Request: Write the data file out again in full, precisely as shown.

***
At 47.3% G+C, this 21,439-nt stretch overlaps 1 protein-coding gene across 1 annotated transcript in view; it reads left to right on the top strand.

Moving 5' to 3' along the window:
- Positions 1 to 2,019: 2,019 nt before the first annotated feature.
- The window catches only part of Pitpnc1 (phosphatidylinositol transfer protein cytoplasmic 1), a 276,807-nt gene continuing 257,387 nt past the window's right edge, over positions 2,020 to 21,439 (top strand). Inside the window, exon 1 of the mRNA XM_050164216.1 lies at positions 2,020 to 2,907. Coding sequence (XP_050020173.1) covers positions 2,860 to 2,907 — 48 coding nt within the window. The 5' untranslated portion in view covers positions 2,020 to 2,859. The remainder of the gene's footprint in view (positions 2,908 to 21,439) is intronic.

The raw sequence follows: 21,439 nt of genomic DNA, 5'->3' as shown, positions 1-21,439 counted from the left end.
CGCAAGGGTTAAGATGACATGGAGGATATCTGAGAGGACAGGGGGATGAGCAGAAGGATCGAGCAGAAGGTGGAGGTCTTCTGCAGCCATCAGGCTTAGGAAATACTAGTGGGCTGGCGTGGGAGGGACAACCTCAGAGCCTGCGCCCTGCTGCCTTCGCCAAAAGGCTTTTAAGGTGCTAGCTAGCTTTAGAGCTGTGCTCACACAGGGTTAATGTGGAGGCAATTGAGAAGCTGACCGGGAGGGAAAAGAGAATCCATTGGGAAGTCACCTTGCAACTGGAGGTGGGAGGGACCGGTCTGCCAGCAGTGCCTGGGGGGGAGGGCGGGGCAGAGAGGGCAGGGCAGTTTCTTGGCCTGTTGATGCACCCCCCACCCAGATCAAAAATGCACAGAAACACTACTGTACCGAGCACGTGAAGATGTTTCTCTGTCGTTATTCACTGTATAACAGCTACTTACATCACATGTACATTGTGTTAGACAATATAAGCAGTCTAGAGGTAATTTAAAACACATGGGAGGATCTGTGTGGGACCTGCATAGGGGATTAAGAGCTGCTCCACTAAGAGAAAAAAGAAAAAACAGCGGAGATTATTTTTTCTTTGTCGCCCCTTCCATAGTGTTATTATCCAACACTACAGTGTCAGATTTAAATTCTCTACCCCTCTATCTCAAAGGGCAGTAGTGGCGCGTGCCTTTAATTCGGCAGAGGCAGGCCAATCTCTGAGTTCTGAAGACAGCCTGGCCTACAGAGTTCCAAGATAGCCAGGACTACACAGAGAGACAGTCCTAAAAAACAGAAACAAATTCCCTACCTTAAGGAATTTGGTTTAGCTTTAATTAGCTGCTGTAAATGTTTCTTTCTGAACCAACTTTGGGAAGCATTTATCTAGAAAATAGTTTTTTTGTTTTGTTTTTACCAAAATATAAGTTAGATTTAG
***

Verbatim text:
At 47.3% G+C, this 21,439-nt stretch overlaps 1 protein-coding gene across 1 annotated transcript in view; it reads left to right on the top strand.

Moving 5' to 3' along the window:
- Positions 1 to 2,019: 2,019 nt before the first annotated feature.
- The window catches only part of Pitpnc1 (phosphatidylinositol transfer protein cytoplasmic 1), a 276,807-nt gene continuing 257,387 nt past the window's right edge, over positions 2,020 to 21,439 (top strand). Inside the window, exon 1 of the mRNA XM_050164216.1 lies at positions 2,020 to 2,907. Coding sequence (XP_050020173.1) covers positions 2,860 to 2,907 — 48 coding nt within the window. The 5' untranslated portion in view covers positions 2,020 to 2,859. The remainder of the gene's footprint in view (positions 2,908 to 21,439) is intronic.

The raw sequence follows: 21,439 nt of genomic DNA, 5'->3' as shown, positions 1-21,439 counted from the left end.
CGCAAGGGTTAAGATGACATGGAGGATATCTGAGAGGACAGGGGGATGAGCAGAAGGATCGAGCAGAAGGTGGAGGTCTTCTGCAGCCATCAGGCTTAGGAAATACTAGTGGGCTGGCGTGGGAGGGACAACCTCAGAGCCTGCGCCCTGCTGCCTTCGCCAAAAGGCTTTTAAGGTGCTAGCTAGCTTTAGAGCTGTGCTCACACAGGGTTAATGTGGAGGCAATTGAGAAGCTGACCGGGAGGGAAAAGAGAATCCATTGGGAAGTCACCTTGCAACTGGAGGTGGGAGGGACCGGTCTGCCAGCAGTGCCTGGGGGGGAGGGCGGGGCAGAGAGGGCAGGGCAGTTTCTTGGCCTGTTGATGCACCCCCCACCCAGATCAAAAATGCACAGAAACACTACTGTACCGAGCACGTGAAGATGTTTCTCTGTCGTTATTCACTGTATAACAGCTACTTACATCACATGTACATTGTGTTAGACAATATAAGCAGTCTAGAGGTAATTTAAAACACATGGGAGGATCTGTGTGGGACCTGCATAGGGGATTAAGAGCTGCTCCACTAAGAGAAAAAAGAAAAAACAGCGGAGATTATTTTTTCTTTGTCGCCCCTTCCATAGTGTTATTATCCAACACTACAGTGTCAGATTTAAATTCTCTACCCCTCTATCTCAAAGGGCAGTAGTGGCGCGTGCCTTTAATTCGGCAGAGGCAGGCCAATCTCTGAGTTCTGAAGACAGCCTGGCCTACAGAGTTCCAAGATAGCCAGGACTACACAGAGAGACAGTCCTAAAAAACAGAAACAAATTCCCTACCTTAAGGAATTTGGTTTAGCTTTAATTAGCTGCTGTAAATGTTTCTTTCTGAACCAACTTTGGGAAGCATTTATCTAGAAAATAGTTTTTTTGTTTTGTTTTTACCAAAATATAAGTTAGATTTAG